Thursday, October 04, 2007

Buddhist Ethics: Burma

Free Burma!

A couple weeks back my (lovely and brilliant) fiancée, Kelly, asked me what I thought of the then recent demonstrations in Burma that were broken up by security forces (Sept. 5, demonstration in Pakokku). I sighed, thinking of the long, unjust, and widely ignored house arrest of Aung San Suu Kyi. Burma is a nation ruled by its military essentially since its inception just after WWII. What power do a few, or even a great many, monks have there?

My response was that it would probably pass. The government would give some grounds on the monks demands, or it would escalate to a point of violence and then the monks would back down. It seems now that my prediction then, the latter one unfortunately, has come to pass. The escalation culminated in massive protests including tens of thousands of monks and perhaps 100,000 lay supporters being met with automatic gun fire and tear gas. The result, according to the French news agency AFP, quoting Shari Villarosa, is that "a semblance of normalcy has returned, but those of us who live here see the mood has changed..."

However it is unclear what will happen next. What is the proper Buddhist response?

I asked my advisor, Damien Keown, about it in passing and he too sighed. This was just after we had discussed the lacuna that exists in Buddhist politics and ethics in general, not to mention for specific situations such as this. Buddhism has generally been a religion that stays out of politics. That's not to say that Buddhists always stay out of politics, only that in terms of the body of Buddhist thought, little exists that deals with politics. Think of Tibet: even there the Dalai Lamas (and earlier Buddhist rulers) controlled their nation more with traditional Tibetan methods than with any enlightened and expounded Buddhist political philosophy.

Ashoka was perhaps the Buddhist King par excellence, but no treatise on his methodology was ever written, no rigorous handbook on the principles of proper rule ever composed. Only perhaps in the last thirty years, most notably with Vietnamese monk and activist Thich Nhat Hanh, has Buddhism found a voice for political action. Perhaps contrary to professor Keown's and my pessimism is Hannah Beech's comment that, "After all, it was Burma's monks who spearheaded acts of civil disobedience against British colonialists. Time (9/17). Yet the article immediately follows with, "Buddhist clergy were also at the forefront of mass protests in 1988, which ended when the army gunned down hundreds of peaceful protestors and declared martial law."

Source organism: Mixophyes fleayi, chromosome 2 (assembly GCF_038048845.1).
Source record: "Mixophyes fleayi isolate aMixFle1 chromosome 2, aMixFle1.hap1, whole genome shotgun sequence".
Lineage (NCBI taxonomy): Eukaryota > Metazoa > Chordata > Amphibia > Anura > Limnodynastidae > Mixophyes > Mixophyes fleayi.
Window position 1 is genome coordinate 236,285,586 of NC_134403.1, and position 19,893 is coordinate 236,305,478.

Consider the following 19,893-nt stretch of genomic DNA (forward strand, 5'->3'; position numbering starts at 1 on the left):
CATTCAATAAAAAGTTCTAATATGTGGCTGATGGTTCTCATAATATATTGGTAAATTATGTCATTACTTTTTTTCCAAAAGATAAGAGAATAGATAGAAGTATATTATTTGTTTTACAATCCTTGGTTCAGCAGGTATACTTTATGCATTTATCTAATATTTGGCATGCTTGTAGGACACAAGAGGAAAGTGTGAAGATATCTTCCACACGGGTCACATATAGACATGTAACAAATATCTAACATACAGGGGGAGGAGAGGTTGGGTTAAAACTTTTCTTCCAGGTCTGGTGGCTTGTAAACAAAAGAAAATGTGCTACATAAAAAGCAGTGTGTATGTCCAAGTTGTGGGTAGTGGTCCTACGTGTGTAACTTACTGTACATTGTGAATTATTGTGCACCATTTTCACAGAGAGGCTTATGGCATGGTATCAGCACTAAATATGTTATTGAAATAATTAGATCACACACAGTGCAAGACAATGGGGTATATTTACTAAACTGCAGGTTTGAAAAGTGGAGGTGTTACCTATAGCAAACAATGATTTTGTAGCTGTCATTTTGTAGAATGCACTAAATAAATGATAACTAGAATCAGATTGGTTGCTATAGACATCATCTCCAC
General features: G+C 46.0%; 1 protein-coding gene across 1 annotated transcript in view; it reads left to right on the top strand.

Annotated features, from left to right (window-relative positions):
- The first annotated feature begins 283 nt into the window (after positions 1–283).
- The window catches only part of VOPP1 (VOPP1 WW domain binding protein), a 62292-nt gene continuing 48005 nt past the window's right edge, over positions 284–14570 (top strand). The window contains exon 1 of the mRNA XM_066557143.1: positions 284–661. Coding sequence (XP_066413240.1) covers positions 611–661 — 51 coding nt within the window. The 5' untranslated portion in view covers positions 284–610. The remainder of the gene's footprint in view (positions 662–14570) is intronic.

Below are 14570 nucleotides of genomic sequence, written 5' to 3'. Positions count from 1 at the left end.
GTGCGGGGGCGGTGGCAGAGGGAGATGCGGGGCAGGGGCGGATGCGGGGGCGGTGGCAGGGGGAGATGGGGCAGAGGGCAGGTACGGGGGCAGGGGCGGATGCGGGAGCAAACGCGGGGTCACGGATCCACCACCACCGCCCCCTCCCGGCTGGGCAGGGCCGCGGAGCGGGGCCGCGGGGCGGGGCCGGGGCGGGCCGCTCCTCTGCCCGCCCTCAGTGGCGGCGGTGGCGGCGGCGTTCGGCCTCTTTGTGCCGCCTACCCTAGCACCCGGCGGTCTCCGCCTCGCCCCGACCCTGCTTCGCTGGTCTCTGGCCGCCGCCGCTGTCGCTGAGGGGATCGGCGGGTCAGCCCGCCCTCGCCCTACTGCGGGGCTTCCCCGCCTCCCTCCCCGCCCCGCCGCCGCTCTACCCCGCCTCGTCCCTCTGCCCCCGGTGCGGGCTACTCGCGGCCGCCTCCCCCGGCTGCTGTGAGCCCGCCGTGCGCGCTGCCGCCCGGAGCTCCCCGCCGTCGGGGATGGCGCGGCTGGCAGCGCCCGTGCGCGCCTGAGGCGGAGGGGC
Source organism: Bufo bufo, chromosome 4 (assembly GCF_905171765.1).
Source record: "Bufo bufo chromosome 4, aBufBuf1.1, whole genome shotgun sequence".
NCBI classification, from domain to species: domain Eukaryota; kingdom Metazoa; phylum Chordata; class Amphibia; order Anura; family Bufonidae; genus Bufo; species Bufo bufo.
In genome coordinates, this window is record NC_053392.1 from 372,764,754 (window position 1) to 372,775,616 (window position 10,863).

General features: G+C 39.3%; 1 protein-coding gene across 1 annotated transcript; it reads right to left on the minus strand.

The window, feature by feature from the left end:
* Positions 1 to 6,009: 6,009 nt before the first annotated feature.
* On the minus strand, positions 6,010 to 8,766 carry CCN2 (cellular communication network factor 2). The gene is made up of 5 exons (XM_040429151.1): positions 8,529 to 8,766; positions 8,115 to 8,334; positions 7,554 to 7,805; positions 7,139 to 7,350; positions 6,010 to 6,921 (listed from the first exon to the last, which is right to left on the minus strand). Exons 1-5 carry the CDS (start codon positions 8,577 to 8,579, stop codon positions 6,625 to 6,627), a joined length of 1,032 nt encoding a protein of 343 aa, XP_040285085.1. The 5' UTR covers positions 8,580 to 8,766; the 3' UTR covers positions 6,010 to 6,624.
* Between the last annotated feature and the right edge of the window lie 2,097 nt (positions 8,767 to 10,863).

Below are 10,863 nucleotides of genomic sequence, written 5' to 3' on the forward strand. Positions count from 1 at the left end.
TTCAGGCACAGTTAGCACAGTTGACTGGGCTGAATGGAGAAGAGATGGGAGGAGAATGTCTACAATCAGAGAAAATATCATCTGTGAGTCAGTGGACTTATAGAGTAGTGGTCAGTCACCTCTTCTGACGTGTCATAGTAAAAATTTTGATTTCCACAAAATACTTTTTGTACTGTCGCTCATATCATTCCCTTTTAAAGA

From a practical standpoint there are many questions: how strong is the military junta today? How unified are the Buddhist monks? How devout/willing to follow are the citizens? The same goes for the soldiers - will they attack monks? What is to make us think that now, after nearly two decades of military rule, something will change?

From a more theoretical standpoint I also wonder: does Buddhism demand social justice, or simply seek it? Can Buddhists in Burma rise up like the Rev. Martin Luther King Jr. and his followers and demand justice? Does Burma as a nation have a strong enough history of social justice (as the US did in the 1960s) for such a movement to succeed?

In closing, I also am a member of the Progressive Buddhism blog and will post this over there as well, slightly modified.


Jennifer said...

Hi Justin,
I have been giving the situation in Burma a lot of thought, but it is going in a different direction focusing more on what can we/I do. It is hard to punish a government with sanctions, which often times just punishes the innocent citizenry. How do we stop the killing and imprisoning of social activist? In what way can I make the world a safer better place. These are global questions, but do we need to look at them on the individual level to be able to solve them? Do we make the world a better place in small steps or in giant leaps? I don't know the answer to this, but I don know we shouldn't give up.

Tom said...

Unlike MLK and Gandhi, the Burmese monks or citizenry have no one who can help them whom they can arouse sympathy from. The monks' situation was like the students in Tienanmen Square: The government ask autrociously, but there is no one to stop them; no effort is aroused to hold the killing regime to account for their acts.

We can speak grandly, eloquently about the suffering of the Burmese people, but, seriously, is anything going to get done?

How effective have we been at freeing Tibet?

This is a rather sick joke, I suppose, but Isn't it a shame that Bush doesn't think that there are WMDs in Burma such that there's be a march into Rangoon?

Buddhist_philosopher said...

Hi Jen - I agree, we shouldn't give up.

And Tom - I think you're right, unfortunately. I think the analogies between Burma and Tibet/Tiananmen are far stronger than those between Burma and, say, US Civil Rights leaders or the African National Congress. We'll see though. A few bloodied monks will not rouse us the way Rosa Parks did, but at some point the world must listen. My uncertainty is: will the Buddhist monks push it to that point? Will they demand democracy? Or will they fall back to their monasteries and silence?